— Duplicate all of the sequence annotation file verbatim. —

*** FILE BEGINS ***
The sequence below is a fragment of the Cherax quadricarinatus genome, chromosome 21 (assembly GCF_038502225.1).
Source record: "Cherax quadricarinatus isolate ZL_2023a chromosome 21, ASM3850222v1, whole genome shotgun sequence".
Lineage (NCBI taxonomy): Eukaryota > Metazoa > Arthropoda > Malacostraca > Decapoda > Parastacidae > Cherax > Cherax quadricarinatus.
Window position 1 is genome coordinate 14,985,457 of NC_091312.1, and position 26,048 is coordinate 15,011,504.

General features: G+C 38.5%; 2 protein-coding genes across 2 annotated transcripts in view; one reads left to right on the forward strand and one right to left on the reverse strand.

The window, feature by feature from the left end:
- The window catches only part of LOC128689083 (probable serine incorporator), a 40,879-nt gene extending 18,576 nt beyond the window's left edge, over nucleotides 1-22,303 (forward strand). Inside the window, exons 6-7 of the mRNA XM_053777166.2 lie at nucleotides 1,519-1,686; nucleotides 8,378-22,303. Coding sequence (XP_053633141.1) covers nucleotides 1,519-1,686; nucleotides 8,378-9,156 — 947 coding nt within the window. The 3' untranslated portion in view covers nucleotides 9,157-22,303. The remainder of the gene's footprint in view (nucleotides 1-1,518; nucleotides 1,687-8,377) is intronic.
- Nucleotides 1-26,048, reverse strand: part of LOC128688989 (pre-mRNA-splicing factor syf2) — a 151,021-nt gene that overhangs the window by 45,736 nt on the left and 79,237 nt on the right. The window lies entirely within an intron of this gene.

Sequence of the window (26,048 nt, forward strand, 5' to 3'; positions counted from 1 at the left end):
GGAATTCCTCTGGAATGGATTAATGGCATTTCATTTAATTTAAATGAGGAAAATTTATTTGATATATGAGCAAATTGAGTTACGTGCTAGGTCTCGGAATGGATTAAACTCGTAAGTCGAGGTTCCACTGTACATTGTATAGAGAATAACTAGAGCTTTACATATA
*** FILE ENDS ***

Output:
The sequence below is a fragment of the Cherax quadricarinatus genome, chromosome 21 (assembly GCF_038502225.1).
Source record: "Cherax quadricarinatus isolate ZL_2023a chromosome 21, ASM3850222v1, whole genome shotgun sequence".
Lineage (NCBI taxonomy): Eukaryota > Metazoa > Arthropoda > Malacostraca > Decapoda > Parastacidae > Cherax > Cherax quadricarinatus.
Window position 1 is genome coordinate 14,985,457 of NC_091312.1, and position 26,048 is coordinate 15,011,504.

General features: G+C 38.5%; 2 protein-coding genes across 2 annotated transcripts in view; one reads left to right on the forward strand and one right to left on the reverse strand.

The window, feature by feature from the left end:
- The window catches only part of LOC128689083 (probable serine incorporator), a 40,879-nt gene extending 18,576 nt beyond the window's left edge, over nucleotides 1-22,303 (forward strand). Inside the window, exons 6-7 of the mRNA XM_053777166.2 lie at nucleotides 1,519-1,686; nucleotides 8,378-22,303. Coding sequence (XP_053633141.1) covers nucleotides 1,519-1,686; nucleotides 8,378-9,156 — 947 coding nt within the window. The 3' untranslated portion in view covers nucleotides 9,157-22,303. The remainder of the gene's footprint in view (nucleotides 1-1,518; nucleotides 1,687-8,377) is intronic.
- Nucleotides 1-26,048, reverse strand: part of LOC128688989 (pre-mRNA-splicing factor syf2) — a 151,021-nt gene that overhangs the window by 45,736 nt on the left and 79,237 nt on the right. The window lies entirely within an intron of this gene.

Sequence of the window (26,048 nt, forward strand, 5' to 3'; positions counted from 1 at the left end):
GGAATTCCTCTGGAATGGATTAATGGCATTTCATTTAATTTAAATGAGGAAAATTTATTTGATATATGAGCAAATTGAGTTACGTGCTAGGTCTCGGAATGGATTAAACTCGTAAGTCGAGGTTCCACTGTACATTGTATAGAGAATAACTAGAGCTTTACATATA